The State of the Navy Is Strong!

Last summer, I announced on Facebook that my next book in the Faces series will focus on the fourth great narrative of the Civil War—the stories of sailors who served in the Union and Confederate navies.

I’m pleased to report that the state of the navy is strong! Over the last six months, I’ve located 27 original, wartime photographs of navy men, and have received permission to include them in the forthcoming book. Research is underway for the majority of the men, and two profiles are finished.

dana-williamOne of the images acquired for the book is included here. Acting Ensign William S. Dana (standing) is pictured with Richard S. Dana. The two are likely brothers or cousins. The back of the photograph is dated October 1863, which coincides with Ensign Dana’s graduation from the U.S. Naval Academy. Less than a year later, Dana numbered among a small group of officers who received a formal thanks from Admiral David Farragut for the destruction of the blockade runner Ivanhoe, which was chased aground by federal warships near Fort Morgan at the mouth of Mobile Bay. On July 6, 1864, Dana commanded one of several small boats that attacked the Ivanhoe in a daring nighttime raid. Dana and his comrades managed to set the stranded boat afire while hundreds of Union sailors and soldiers observed the action. “The entire conduct of the expedition was marked by a promptness and energy which shows what may be expected of such officers and men on similar occasions,” announced Farragut with evident pride.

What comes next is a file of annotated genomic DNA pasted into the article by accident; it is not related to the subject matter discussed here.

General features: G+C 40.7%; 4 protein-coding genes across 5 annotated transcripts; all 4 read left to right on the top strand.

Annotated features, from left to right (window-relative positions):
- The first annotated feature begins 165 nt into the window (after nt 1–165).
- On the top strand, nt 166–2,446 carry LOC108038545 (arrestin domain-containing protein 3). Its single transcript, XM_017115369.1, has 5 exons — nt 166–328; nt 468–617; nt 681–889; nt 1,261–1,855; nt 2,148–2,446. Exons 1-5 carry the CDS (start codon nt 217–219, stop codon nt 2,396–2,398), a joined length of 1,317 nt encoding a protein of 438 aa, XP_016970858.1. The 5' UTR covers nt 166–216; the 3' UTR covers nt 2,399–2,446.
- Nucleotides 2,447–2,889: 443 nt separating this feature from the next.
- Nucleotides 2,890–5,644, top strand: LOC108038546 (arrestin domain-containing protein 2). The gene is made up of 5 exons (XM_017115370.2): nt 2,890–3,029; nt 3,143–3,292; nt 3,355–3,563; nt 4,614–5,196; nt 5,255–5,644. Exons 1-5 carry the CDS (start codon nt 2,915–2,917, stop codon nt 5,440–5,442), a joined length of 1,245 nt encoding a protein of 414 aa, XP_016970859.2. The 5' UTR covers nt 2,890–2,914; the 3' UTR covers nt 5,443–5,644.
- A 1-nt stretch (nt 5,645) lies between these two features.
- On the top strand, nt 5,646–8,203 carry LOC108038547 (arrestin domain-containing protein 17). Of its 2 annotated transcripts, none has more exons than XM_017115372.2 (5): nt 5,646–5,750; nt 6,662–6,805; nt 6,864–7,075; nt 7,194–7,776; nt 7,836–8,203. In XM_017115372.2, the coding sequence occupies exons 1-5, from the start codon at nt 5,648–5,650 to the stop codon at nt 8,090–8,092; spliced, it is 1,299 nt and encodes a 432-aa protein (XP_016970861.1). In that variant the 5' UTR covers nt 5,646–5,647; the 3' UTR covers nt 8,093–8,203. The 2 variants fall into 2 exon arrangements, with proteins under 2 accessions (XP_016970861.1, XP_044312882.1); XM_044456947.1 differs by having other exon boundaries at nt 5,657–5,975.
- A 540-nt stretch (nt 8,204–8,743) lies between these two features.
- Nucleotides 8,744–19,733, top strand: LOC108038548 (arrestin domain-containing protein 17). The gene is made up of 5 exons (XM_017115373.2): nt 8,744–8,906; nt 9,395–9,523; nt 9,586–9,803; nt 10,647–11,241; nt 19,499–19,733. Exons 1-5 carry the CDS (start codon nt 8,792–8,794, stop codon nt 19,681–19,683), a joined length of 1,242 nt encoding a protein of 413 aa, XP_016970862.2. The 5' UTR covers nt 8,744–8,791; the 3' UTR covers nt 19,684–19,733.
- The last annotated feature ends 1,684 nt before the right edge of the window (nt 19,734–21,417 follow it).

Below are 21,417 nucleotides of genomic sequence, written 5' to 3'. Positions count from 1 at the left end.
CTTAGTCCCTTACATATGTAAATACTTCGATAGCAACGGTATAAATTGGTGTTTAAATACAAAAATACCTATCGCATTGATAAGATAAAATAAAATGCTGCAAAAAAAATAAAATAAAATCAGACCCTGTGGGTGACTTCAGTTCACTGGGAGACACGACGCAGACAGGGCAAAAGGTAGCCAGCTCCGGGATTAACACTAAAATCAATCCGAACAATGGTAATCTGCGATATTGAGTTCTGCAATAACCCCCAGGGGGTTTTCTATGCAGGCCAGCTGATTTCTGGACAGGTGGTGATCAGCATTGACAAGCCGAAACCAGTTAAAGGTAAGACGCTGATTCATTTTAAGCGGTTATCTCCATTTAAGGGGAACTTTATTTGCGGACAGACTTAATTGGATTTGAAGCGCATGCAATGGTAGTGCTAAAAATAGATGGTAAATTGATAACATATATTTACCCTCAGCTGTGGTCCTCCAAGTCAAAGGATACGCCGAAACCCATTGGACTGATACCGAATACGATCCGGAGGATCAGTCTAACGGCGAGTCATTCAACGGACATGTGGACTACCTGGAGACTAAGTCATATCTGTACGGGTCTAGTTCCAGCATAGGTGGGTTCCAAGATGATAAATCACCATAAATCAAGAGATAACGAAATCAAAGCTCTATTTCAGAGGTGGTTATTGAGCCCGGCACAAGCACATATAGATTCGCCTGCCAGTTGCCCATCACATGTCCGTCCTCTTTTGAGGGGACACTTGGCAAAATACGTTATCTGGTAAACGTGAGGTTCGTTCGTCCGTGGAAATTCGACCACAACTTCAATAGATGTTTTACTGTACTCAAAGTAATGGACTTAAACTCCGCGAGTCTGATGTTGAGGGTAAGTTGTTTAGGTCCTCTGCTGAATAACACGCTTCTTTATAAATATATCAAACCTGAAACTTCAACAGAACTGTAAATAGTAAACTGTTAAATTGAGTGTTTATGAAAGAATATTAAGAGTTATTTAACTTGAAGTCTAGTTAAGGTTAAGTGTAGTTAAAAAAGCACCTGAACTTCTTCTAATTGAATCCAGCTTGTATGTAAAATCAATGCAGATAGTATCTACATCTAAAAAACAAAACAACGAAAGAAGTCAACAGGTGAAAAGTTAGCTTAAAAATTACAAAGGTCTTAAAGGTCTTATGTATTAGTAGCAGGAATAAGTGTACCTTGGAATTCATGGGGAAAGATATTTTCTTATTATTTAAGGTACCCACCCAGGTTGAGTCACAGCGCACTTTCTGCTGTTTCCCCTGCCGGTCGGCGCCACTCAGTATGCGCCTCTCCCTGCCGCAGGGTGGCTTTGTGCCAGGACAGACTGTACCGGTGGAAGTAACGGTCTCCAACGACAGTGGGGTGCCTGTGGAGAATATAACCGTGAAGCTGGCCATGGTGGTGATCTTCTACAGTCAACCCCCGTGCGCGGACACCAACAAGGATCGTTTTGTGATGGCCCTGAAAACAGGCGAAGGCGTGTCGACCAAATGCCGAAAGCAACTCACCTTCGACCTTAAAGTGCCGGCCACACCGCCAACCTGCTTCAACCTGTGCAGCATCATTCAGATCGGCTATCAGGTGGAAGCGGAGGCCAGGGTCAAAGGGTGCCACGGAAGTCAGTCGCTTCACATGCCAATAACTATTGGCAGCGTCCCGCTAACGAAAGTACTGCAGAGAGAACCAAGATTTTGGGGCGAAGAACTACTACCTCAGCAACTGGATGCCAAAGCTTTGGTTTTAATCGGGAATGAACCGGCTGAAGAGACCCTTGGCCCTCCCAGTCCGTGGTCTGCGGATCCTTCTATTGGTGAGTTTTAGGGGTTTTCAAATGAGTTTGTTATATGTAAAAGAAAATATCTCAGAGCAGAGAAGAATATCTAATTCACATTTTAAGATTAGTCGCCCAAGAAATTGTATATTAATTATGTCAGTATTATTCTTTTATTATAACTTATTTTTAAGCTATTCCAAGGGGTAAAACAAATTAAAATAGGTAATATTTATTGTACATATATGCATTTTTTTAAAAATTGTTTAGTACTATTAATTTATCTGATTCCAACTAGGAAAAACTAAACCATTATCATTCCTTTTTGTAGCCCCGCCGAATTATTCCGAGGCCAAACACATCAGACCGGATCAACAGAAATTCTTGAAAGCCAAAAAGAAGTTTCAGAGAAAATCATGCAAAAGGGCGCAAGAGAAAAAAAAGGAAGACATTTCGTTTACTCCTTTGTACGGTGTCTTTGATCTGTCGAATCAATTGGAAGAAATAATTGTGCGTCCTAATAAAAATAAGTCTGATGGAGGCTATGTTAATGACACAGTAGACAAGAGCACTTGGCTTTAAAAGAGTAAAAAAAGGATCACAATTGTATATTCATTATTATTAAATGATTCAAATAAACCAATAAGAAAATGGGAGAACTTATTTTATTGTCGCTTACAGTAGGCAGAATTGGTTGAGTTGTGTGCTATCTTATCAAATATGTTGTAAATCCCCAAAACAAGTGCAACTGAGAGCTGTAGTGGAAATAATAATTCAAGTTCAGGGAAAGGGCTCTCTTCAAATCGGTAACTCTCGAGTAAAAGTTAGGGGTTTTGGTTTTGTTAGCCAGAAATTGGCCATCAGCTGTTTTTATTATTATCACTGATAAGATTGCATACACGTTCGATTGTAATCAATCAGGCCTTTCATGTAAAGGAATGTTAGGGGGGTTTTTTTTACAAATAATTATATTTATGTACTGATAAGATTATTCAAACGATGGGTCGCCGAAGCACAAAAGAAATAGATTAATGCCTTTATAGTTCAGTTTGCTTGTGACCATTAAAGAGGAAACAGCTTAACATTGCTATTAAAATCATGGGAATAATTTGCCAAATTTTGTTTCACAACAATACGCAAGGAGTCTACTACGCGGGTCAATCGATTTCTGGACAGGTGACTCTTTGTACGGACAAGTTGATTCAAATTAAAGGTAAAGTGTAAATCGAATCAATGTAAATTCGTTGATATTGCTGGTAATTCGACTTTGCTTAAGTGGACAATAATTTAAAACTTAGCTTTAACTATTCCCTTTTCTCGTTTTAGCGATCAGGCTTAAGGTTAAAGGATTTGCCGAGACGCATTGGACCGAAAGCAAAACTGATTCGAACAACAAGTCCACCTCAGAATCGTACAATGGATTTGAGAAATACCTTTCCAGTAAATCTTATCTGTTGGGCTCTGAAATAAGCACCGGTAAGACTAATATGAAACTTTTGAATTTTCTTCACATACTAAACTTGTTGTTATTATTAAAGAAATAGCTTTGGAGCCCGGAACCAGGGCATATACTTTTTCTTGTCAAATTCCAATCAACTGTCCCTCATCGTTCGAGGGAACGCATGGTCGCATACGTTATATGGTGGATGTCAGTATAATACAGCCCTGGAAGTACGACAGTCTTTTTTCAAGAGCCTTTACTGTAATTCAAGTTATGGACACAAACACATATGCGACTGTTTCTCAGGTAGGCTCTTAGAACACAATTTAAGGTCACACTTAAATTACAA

Dana went on to a distinguished career in the navy.

This is one of the 77 soldier stories and images that will ultimately appear in the book.

I am delighted with the progress to date, and will continue to post updates at six-month intervals. The manuscript is scheduled to be delivered to my publisher, The Johns Hopkins University Press, in December 2015.

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One thought on “The State of the Navy Is Strong!

  1. I appreciate your general approach to these photos, where there is not just the image but the human story behind the photo.

    Also, your upcoming book about the Naval participants of the Civil War is, I think, much needed. Traditionally, Naval aspects of the Civil War have been neglected in favor of covering the great generals and major land battles. The importance of the war at sea and of amphibious operations against the Confederacy have been given short shrift as a result. That is definitely changing and I think your forthcoming book should prove a timely addition to that correction of the historical record.

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